When the Wolves Guard the Sheep

President Trump hasn't fulfilled his promise to protect tech workers

By John Miano on December 27, 2019

American tech workers campaigned hard for President Trump during the 2016 presidential campaign. Often their efforts were behind the scenes, but tech workers were also visible in generating support for Donald Trump.

During the campaign, candidate Trump promised major changes to the H-1B visa program whose very purpose is to replace Americans with cheap foreign labor. A campaign press release stated:

The H-1B program is neither high-skilled nor immigration: these are temporary foreign workers, imported from abroad, for the explicit purpose of substituting for American workers at lower pay. I remain totally committed to eliminating rampant, widespread H-1B abuse and ending outrageous practices such as those that occurred at Disney in Florida when Americans were forced to train their foreign replacements. I will end forever the use of the H-1B as a cheap labor program, and institute an absolute requirement to hire American workers first for every visa and immigration program. No exceptions.

With the 2020 election approaching, now is a good time to access what Trump has done to fulfill that promise.

The major accomplishment of the Trump administration is that U.S. Citizenship and Immigration Services actually verifies what is on the H-1B petitions.

Under previous administrations, H-1B approval had been a rubber-stamp operation that resulted in massive frauds.

The administration has also changed the order of the H-1B lotteries for the available visas. In the past, the open lottery for 65,000 visas took place before the lottery for the 20,000 visas reserved for former foreign students who had graduated from U.S. universities. Now, the U.S.-graduate lottery takes place first so that the former foreign students can enter both lotteries, giving them a much greater chance of getting a visa. This change is great for universities that want to promote immigration benefits for full-tuition-paying foreign students, but provides no benefit whatsoever for American workers.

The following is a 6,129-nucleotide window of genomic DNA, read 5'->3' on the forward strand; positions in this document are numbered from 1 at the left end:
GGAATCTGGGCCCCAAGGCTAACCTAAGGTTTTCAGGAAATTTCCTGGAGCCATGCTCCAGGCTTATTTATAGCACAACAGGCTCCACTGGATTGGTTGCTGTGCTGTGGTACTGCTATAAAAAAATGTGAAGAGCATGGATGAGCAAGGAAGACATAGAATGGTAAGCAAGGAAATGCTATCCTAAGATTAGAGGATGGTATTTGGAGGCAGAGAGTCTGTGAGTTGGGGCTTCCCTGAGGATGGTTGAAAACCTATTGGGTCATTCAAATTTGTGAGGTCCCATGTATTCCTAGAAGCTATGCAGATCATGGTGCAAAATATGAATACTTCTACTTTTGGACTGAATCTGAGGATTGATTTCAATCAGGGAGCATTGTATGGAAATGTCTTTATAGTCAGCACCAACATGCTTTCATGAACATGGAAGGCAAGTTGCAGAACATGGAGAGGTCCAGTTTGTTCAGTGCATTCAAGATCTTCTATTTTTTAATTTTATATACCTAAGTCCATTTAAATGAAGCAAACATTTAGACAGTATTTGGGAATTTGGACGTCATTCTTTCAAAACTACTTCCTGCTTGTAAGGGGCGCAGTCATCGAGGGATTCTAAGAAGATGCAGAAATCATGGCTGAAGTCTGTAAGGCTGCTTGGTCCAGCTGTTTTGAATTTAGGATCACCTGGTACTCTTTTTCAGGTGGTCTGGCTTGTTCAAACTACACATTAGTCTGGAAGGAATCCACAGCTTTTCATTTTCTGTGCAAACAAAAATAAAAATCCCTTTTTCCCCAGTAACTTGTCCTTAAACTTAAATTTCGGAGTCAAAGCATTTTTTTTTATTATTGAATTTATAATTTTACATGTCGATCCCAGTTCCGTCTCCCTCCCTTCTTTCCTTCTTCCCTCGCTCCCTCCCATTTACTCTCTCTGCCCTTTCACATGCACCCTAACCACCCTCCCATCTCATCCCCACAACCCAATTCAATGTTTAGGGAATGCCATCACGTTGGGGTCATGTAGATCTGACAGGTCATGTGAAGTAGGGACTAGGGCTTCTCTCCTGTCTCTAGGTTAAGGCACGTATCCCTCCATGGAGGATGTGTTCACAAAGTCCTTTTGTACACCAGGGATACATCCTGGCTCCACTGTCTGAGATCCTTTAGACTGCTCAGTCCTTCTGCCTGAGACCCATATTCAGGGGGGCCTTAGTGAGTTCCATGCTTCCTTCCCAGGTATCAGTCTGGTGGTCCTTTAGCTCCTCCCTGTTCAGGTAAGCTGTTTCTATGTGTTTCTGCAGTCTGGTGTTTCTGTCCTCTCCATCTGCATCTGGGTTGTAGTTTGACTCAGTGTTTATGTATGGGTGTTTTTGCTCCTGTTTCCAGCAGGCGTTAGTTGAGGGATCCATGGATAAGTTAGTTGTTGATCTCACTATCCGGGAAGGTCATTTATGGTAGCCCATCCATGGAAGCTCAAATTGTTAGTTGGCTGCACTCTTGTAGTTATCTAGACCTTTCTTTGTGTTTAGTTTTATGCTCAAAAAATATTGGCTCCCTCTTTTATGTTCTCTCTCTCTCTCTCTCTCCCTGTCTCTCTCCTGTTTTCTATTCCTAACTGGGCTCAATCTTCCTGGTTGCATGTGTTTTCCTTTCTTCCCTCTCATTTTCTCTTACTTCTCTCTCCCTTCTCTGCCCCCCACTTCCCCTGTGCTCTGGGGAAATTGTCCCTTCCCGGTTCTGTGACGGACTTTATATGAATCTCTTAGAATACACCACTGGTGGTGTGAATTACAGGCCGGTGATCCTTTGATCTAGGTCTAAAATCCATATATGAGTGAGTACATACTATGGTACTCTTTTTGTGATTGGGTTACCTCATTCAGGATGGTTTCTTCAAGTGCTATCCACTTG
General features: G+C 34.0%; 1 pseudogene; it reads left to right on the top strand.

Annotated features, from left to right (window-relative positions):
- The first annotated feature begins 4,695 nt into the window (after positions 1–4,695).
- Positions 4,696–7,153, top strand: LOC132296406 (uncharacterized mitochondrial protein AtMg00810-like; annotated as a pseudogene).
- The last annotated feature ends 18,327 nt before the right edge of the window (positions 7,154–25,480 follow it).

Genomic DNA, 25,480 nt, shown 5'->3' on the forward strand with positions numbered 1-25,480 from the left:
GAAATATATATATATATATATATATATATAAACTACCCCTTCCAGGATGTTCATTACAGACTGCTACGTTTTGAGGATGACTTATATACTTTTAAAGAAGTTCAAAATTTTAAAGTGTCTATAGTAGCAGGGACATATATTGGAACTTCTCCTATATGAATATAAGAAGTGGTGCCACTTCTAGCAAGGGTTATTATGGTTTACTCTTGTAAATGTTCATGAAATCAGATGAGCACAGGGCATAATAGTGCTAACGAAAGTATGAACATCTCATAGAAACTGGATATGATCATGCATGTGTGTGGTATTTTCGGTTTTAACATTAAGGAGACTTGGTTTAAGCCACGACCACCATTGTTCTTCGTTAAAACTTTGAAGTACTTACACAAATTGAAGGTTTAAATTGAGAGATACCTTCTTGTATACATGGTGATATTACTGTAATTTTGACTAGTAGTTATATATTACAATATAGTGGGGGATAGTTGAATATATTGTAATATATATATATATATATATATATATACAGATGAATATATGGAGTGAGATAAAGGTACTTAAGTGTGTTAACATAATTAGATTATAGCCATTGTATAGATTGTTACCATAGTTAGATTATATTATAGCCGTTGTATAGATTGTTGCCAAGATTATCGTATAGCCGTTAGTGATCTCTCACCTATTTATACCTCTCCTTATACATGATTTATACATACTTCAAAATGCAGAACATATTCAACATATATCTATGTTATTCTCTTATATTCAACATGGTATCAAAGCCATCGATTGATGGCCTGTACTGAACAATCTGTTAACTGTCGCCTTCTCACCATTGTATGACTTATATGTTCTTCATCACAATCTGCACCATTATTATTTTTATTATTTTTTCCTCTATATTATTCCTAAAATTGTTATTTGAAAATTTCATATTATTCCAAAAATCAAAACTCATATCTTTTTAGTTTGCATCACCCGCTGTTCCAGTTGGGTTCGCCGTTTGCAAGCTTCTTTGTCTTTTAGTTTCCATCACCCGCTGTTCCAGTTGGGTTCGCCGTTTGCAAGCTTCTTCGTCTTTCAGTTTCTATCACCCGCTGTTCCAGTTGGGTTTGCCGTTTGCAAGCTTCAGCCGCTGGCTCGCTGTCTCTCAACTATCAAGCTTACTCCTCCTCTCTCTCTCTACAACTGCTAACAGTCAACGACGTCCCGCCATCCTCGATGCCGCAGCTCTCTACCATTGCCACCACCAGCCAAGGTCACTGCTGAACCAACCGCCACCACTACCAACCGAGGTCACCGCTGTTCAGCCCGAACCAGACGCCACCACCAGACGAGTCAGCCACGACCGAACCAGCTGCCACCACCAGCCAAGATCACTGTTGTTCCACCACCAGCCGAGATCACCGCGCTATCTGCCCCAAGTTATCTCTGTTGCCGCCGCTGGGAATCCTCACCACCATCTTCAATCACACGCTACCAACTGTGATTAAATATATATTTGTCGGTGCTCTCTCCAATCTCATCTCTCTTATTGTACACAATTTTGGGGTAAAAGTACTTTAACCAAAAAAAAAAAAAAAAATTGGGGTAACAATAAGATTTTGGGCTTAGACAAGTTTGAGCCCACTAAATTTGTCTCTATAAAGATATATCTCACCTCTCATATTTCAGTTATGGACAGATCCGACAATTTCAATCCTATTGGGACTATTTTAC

There was an expectation that:

  • The president would find that the displacement of Americans is contrary to the national interest and make a declaration that the admission of non-immigrant labor is contingent on non-displacement of American workers.
  • The president would work with members of Congress to enact legislation to reform the H-1B program so that H-1B workers cannot replace Americans.
  • The Trump administration would repudiate the Obama administration's claim of unlimited authority to permit alien employment through regulation and end guestworker programs created administratively without congressional approval (such as Optional Practical Training or OPT).
  • The Department of Homeland Security would issue regulations shortening the duration of an H-1B visa to one term of three years.
  • DHS and the Department of Labor would define "employment" to reflect its normal meaning to eliminate the practice of subcontracting H-1B workers to third parties.
  • The DOL would address the H-1B prevailing wage rates to eliminate the ability for employers to pay H-1B workers extremely low wages.
  • The Department of Justice would change the regulations governing immigration-related discrimination to conform to statutory intent.

But none of these things has taken place, and with the appointment of H-1B lobbyist Chad Wolf as acting secretary of Homeland Security it is unlikely that the administration will make progress on H-1B reform.

In the meantime, the replacement of Americans by H-1B workers continues unabated.

It looks like President Trump will put himself up for reelection without having fulfilled his campaign promise that "I will end forever the use of the H-1B as a cheap labor program, and institute an absolute requirement to hire American workers first for every visa and immigration program."